Marketing News South Africa

Google Africa's Alex Okosi on the future of marketing in a post-cookie world

This year marks an inflexion point for marketing with Chrome’s planned third-party cookie deprecation in the second half of 2024 as well as regulatory changes in the landscape.
Source: © 123rf  2024 is the year to get uncomfortably excited as a digital marketer says Alex Okosi, managing director, Google in Africa
Source: © 123rf 123rf 2024 is the year to get uncomfortably excited as a digital marketer says Alex Okosi, managing director, Google in Africa

People want to know what personal data is collected, how it’s used, and who it’s being shared with online.

Personalised online experiences valued

Echoing sentiments found in Europe, as highlighted by research from IAB Europe, which reveals that 75% of Europeans would opt for the current internet experience, complete with targeted ads, over a version devoid of personalised advertising but requiring payment for access to websites, content, and apps, Africans too, despite their privacy concerns, highly value personalised online experiences.

It’s time to take a hard look at your ad privacy strategy and get a realistic picture of how much you may still rely on legacy technology, like third-party cookies.

This is the end of the ‘precision’ era in favour of new tools like AI and privacy-preserving technology that enables ‘prediction’.

5 steps

Here are the five steps every marketer needs to take.

  1. Tagging is the most important step
  2. Tagging is the foundation on which a successful measurement strategy is built - it’s how advertisers understand how their websites and campaigns are performing, measure conversions and thoughtfully and responsibly collect first-party data.

    A strong tagging foundation is essential to getting the information advertisers need to make strategic decisions. It is the best way to measure conversions and optimise the value of marketing investments.

  3. Consent, consent consent
  4. Getting proper consent is critical. When users do not give consent advertisers can preserve ad personalisation features through a combination of first-party data and Google AI. We have announced upgrades to consent mode to help advertisers ensure they have the proper consent structure set for measurement and advertising purposes.

    AI-driven tools require less data to make predictions and fill in the gaps for unknowns to help you optimise your campaign goals.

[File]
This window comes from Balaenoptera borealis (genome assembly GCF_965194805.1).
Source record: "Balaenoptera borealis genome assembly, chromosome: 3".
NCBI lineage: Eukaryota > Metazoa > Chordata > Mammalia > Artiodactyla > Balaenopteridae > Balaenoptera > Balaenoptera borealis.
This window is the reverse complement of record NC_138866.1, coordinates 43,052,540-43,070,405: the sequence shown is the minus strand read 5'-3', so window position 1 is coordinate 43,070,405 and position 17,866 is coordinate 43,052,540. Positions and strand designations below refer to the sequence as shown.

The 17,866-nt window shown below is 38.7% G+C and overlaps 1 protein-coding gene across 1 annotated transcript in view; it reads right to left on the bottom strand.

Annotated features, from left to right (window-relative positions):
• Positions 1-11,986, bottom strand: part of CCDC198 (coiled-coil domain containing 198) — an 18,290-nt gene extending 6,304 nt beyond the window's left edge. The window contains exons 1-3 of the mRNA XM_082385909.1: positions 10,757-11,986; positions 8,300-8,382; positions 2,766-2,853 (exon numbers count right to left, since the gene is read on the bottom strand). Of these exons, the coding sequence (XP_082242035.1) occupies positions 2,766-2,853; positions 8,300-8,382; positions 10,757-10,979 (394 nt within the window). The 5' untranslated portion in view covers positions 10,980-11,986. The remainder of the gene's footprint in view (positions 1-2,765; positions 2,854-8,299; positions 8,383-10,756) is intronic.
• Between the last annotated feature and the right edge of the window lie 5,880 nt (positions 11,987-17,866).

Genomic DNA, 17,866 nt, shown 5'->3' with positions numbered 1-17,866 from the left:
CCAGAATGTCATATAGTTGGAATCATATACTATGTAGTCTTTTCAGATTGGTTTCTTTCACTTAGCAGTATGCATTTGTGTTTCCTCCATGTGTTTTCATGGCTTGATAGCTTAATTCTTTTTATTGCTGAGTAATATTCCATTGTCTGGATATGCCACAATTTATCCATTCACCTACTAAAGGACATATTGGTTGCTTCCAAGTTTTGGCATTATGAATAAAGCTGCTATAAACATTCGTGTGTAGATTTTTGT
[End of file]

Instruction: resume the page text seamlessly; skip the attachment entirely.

For instance, leveraging consent and conversion modelling techniques could significantly benefit an African airline, mirroring the success seen by Air France in European markets.

    By adopting similar strategies, Air France was able to increase its conversions by an average of 9% across Europe, including a notable 4% increase in France alone. This was achieved through a more precise measurement of consent and conversions, highlighting the effectiveness of these modelling techniques.

  5. Create a first-party data strategy
  6. First-party data is paramount to the future of measurement and advertising. In a constantly evolving landscape, building and strengthening your first-party strategy is more important than ever, especially as consumers move from device to device and are harder to reach.

  7. Simplify the management and use of your data
  8. Less than a third of marketers consistently and effectively access and integrate first-party data across channels. Google Ads Data Manager takes what could be months of work and turns it into a few simple steps, making it easier for advertisers to manage and control their first-party data. It puts all your data management controls in one place, enabling you to drive incremental revenue and better outcomes for your business.

  9. Take stock and adapt
  10. This year Chrome plans to deprecate third-party cookies. Now is the time to take stock of how much of your measurement strategy still relies on third-party cookies and begin adopting measurement solutions that will be durable far into the future, like enhanced conversions, and Google Analytics 4.

The companies that have started to embrace this new mindset shift and privacy-preserving techniques are already starting to see gains. Put bluntly, privacy is good for business.

What they’ve shown is it’s important to test and learn how to figure out what works best and make adjustments.

Regardless of where you stand, the landscape has already changed. Third-party identifiers are deteriorating fast.

It’s time to embrace the change and enter a new period of innovation and growth – together.

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